We ended the day on a short road course in the M3s for two timed laps. This session proved to be a lot of fun as we strived for our best personal times, and also tried to best our classmates at the same time. I remember watching Jim demonstrate the course layout, and noticed how calm he was behind the wheel with his movements. I kept this in mind while doing my laps. By this time I felt confident with my driving, and thought I had a good chance for some sold runs – it also helps that the M3 is a confidence inspiring driving machine.
The M3s were set up by the school via the M button on the steering wheel. The shift setting was at the most aggressive (6), and M Dynamic Mode was on which allowed for some wheel spin while accelerating out of corners. This made for a fun and dynamic driving experience. We had the option of turning the power button (sharpens throttle response) on, or off depending on personal preference. I like to have it on while on the track, but not for everyday street driving. The course had a long back straight with speeds reaching around 100 mph. My favorite part of the course was the tight technical uphill section after coming off the wet skid pad. I really pushed the car hard here, and since the tires were wet, the rear danced around which made me work the over-steer. I felt that each exercise I practiced earlier in the day made me faster on this short road course. I ended up posting the fastest lap time out of 15 drivers (48.87)! We ended the day with a great dinner, and adult beverages inside the Performance Center.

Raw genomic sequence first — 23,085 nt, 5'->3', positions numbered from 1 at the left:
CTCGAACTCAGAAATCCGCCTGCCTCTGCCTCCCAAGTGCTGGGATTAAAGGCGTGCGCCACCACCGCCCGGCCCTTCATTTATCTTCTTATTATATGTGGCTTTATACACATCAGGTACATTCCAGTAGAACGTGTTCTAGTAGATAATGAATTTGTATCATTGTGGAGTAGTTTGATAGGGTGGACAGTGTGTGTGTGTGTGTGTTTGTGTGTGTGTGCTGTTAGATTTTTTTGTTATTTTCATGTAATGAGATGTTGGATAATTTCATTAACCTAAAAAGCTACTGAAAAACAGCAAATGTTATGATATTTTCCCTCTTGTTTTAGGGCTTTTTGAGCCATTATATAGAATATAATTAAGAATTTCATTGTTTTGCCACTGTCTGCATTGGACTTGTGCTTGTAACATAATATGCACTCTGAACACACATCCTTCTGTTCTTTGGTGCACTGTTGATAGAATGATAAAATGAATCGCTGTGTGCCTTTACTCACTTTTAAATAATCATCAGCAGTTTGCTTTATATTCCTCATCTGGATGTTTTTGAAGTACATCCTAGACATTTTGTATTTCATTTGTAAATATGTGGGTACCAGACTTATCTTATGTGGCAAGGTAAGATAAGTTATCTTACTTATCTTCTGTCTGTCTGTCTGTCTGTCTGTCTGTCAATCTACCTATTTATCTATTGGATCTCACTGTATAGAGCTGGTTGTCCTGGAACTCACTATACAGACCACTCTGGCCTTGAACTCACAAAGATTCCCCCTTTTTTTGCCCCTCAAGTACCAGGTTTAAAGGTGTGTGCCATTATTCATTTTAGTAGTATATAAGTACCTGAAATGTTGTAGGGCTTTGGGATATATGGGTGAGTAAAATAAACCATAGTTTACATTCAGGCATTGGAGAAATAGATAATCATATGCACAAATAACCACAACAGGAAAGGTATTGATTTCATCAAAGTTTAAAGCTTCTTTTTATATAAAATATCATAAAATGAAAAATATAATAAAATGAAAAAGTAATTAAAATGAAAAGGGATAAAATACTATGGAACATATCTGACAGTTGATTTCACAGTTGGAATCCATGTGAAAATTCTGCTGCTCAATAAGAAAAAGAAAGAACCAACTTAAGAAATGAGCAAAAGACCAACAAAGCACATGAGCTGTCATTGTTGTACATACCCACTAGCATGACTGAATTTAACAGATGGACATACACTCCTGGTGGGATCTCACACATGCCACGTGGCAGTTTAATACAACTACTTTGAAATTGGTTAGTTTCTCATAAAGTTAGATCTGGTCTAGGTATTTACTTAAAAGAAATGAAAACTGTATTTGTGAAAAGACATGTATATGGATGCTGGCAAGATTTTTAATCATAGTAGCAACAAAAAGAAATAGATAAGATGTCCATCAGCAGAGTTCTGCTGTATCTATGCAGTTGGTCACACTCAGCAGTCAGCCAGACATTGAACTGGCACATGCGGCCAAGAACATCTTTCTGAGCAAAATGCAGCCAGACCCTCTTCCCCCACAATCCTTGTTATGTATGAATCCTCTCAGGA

Day two of M School is broken down into three parts which are designed to prepare you for the full track circuit. Everything we learned during day was applied, and kicked up a notch. The first part was the figure 8 exercise on the wet skid pad where the rat race took place. Each driver got 10 laps – once in the M3, and once in the 1M. This exercise was very challenging and designed to always keep the car in an unbalanced state. Concepts such as proper vision, quick hand movement, throttle control, braking, and managing the tire contact patch with weight distribution were all reinforced here. Since we had smaller group, and extra time, we were able to squeeze in a few more laps. I used the bonus laps to step out of my comfort zone, and to see if I could get the car to drift around the entire figure 8 – I almost managed to do it. It required delicate balance of the throttle, and steering. I feel that pushing myself during this exercise helped to make me a better, and quicker driver during the full road course sessions.
Here is a video demonstration of the figure 8 exercise in the E92 M3: